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Medical aid comes up trumps over kidney

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kidney story

INLSA

Nola Ogle. Picture: Boxer Ngwenya

Johannesburg - A Joburg woman who found herself caught up in the red tape between her medical aid and her doctors is well on the road to receiving a desperately needed kidney transplant.

Nola Ogle was diagnosed with polycystic kidney disease in May last year. The genetic disorder sees cysts growing on one’s kidneys, inhibiting their role of filtering waste substances and excess fluid out of the blood.

Ogle has been receiving dialysis three times a week, every week, since then. But what she needed was a kidney transplant. And she had a match - her son.

But Ogle’s medical aid, Hosmed, said they would pay the full costs of the operation only at a state hospital, apparently due to a balancing act to get the most out of their limited resources, The Star reported in May.

Ogle, meanwhile, had been referred to the Wits Donald Gordon Medical Centre. Her surgeon allegedly refused to operate anywhere else.

Hosmed would cover only Ogle’s costs. The thousands it would cost to harvest her son’s kidney would not be included. But it was a bill neither Ogle nor her son could afford.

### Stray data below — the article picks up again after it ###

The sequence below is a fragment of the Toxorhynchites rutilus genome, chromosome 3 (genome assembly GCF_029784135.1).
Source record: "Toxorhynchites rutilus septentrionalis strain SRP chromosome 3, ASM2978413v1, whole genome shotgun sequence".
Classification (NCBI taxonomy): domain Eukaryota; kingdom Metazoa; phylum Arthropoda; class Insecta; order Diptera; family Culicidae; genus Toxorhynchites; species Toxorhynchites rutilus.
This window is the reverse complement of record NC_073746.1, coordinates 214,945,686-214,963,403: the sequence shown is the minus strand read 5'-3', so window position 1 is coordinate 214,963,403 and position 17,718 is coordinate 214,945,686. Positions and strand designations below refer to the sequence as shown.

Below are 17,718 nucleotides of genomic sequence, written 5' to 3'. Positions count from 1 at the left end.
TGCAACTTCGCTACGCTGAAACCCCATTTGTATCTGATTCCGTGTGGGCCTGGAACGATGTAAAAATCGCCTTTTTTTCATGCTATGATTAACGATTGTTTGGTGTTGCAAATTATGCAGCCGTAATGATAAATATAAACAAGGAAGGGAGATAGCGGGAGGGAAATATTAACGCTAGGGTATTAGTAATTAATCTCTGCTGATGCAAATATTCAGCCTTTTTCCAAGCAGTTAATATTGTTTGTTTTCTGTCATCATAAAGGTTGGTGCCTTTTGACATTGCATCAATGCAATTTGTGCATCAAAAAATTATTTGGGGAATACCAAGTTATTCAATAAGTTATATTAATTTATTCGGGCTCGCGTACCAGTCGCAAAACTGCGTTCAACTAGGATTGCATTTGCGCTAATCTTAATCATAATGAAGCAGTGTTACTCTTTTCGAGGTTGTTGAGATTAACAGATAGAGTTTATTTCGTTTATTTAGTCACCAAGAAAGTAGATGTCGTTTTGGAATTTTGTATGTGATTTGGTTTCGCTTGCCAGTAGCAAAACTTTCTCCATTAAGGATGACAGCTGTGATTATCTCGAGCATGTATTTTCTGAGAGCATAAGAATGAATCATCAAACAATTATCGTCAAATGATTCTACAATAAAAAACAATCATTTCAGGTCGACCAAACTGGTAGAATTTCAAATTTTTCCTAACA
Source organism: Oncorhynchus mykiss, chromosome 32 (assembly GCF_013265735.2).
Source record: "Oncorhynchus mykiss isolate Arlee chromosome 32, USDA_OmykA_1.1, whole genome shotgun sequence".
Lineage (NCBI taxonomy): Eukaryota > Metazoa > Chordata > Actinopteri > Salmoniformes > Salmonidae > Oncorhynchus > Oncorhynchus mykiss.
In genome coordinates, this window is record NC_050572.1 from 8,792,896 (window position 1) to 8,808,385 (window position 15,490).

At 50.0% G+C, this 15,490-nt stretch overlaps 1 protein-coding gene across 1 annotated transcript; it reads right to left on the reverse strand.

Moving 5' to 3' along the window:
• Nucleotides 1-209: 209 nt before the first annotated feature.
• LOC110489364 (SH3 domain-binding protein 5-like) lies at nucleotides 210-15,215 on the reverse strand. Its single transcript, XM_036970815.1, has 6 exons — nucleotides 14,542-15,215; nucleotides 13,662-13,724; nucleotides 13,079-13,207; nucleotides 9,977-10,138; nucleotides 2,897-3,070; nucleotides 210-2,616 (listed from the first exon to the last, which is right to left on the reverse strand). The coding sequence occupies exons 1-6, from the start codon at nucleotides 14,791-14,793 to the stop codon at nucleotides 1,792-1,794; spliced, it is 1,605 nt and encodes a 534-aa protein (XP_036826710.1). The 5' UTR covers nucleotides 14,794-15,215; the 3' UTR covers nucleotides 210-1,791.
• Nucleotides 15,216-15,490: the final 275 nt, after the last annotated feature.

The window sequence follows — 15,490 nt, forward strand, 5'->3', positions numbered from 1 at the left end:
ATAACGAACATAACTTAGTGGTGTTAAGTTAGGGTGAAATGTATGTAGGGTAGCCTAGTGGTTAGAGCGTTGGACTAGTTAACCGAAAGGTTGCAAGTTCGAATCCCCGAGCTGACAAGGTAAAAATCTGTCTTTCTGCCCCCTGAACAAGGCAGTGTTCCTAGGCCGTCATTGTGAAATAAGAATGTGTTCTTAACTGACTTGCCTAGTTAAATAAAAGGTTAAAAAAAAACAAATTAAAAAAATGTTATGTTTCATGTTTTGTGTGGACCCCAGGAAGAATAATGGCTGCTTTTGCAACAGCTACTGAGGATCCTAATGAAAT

Fast-forward to the present day, and the family’s troubles are behind them.

After a meeting between hospital and medical aid administrators, a deal was struck that will see Ogle and her son’s full medical costs covered - at Donald Gordon.

“They phoned me and said they’d like to have a meeting,” she said. “Then they gave me a letter saying they would pay for my son’s full costs, his tests and the operation. And they’ve kept me up-to-date with everything since then.”

Dr Mangaliso Mahlaba, chief operating officer of Hosmed administrators’ Thebe Ya Bophelo Healthcare Administrators, said the medical aid and hospital had come to an agreement. He had previously said it could cost up to R200 000 more to do a transplant at a private hospital.

“[Ogle] is not the only patient we’re dealing with,” he explained. “It’s a big cost to do a transplant, and we have to do it in the most cost-effective way. We were able to negotiate with Donald Gordon to do the operation at quite a comparable rate.”

For now, Ogle’s son is undergoing final tests to ensure he is the best match for the transplant, after which a surgery date will finally be booked.

“I’m excited but nervous at the same time,” said Ogle, who turns 56 next month. “I’ve got a feeling it’s going to be my birthday present.” - The Star

kristen.vanschie@inl.co.za


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